Human rights and international law expert Professor Hilary Charlesworth, says that Australia's appointment to the UN Human Rights Council gives the country an opportunity to examine its own human rights record.
RoboCup Junior brings together hundreds of primary and secondary students from around Victoria in a quest to build the best robot that can dance to music, play football or save another in a mock rescue.
Dr Denny Oetomo, from the Department of Mechanical Engineering in the Melbourne School of Engineering, said the competition is a great way to engage young minds in the field.
“We like to consider this a robotic challenge of Olympic proportions,” he said.
“It’s all about allowing students to be creative and imaginative while also using their strong engineering and mechatronics skills.
“Victorian students are really stepping up to the challenge too – entrant numbers are increasing every year.”
This year, more than 600 students from 44 schools will compete in the state finals at the University’s Wilson Hall (for dance, rescue) and Grand Buffet Hall (soccer), starting 9am on Tuesday, August 16.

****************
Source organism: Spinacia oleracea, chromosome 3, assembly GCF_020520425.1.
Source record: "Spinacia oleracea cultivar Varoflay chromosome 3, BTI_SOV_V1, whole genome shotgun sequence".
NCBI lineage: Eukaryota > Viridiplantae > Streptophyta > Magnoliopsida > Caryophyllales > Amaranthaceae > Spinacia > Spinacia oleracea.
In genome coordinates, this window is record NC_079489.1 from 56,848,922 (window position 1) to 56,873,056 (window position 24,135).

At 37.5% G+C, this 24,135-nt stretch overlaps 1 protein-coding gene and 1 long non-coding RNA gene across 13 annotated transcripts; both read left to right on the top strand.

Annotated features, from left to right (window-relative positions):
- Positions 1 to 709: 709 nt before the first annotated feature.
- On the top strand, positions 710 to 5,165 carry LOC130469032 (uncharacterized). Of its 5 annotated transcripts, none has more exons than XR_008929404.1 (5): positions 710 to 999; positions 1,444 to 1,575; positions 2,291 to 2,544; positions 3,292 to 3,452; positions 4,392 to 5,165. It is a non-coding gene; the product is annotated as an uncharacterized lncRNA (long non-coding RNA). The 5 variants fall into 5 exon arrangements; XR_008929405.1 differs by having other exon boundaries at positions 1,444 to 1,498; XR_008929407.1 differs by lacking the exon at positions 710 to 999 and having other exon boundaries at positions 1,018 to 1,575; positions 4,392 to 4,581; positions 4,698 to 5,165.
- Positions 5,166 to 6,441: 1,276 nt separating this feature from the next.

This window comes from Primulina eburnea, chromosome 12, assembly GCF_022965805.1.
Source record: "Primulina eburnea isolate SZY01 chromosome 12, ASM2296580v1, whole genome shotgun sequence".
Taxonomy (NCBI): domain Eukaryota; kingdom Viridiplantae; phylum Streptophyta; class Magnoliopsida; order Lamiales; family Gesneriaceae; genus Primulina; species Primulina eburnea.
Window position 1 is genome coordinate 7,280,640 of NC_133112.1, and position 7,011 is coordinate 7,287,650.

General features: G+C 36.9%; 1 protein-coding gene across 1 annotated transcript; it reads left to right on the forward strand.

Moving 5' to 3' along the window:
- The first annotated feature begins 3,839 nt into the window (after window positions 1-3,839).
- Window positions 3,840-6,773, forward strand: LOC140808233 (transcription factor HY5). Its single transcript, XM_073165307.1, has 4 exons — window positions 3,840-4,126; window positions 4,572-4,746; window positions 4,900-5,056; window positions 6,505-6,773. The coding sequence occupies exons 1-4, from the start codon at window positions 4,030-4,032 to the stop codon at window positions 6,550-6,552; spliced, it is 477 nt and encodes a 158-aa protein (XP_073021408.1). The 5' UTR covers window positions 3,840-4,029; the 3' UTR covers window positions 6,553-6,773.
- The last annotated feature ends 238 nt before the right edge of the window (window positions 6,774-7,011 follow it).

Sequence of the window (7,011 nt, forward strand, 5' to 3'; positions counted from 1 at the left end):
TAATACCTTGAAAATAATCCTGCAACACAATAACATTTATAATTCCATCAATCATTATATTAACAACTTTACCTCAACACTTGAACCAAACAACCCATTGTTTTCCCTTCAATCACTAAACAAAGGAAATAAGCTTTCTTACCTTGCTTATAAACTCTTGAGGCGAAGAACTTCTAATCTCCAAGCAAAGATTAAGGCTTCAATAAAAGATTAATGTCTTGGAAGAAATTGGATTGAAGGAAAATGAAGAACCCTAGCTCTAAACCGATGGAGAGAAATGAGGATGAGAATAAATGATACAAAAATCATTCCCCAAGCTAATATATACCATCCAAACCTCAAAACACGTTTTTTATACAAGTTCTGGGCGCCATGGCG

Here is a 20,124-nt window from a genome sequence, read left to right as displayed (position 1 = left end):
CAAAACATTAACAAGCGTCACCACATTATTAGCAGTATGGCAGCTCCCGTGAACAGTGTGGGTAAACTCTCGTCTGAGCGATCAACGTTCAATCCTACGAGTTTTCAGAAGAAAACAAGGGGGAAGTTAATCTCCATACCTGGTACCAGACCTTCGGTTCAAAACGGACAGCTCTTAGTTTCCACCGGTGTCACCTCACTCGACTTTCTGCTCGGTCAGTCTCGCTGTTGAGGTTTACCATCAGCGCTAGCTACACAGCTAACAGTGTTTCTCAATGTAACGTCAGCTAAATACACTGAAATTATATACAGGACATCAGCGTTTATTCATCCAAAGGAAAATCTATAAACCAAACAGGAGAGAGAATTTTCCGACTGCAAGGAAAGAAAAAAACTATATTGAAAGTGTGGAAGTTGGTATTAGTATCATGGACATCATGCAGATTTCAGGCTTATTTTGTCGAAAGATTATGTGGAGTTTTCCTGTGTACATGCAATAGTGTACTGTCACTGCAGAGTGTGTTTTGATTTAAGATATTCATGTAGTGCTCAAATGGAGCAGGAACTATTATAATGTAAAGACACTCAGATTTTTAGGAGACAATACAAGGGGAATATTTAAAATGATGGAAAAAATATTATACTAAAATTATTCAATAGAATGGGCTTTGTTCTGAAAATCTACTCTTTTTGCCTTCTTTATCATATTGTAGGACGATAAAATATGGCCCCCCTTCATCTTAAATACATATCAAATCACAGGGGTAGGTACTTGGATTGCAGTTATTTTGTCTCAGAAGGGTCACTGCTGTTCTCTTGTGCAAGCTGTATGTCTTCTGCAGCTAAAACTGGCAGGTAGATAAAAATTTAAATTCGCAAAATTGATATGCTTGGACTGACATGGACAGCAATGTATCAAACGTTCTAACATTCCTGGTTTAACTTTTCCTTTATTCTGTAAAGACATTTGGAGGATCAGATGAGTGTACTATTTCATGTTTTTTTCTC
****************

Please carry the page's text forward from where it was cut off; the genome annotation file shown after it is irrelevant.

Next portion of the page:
The robots all operate autonomously, without any human intervention. This is the culmination of months of designing, building and programming in the classroom.
Students not only learn how to build robots from scratch, but also need to work together as a team and both identify and utilise each team member’s specific skills and strengths.
The 2016 state finals will have 220 teams competing in 11 different divisions, including Primary, Secondary and Open Dance; Riley Rover Rescue and Advanced Rescue; and Open Soccer, Lightweight Soccer and Simple Simon Soccer leagues.
The Open League Soccer is considered a highlight of the tournament each year.
All state finalists will get to compete in the Nationals, which will be held in Sydney on the weekend of September 17-18.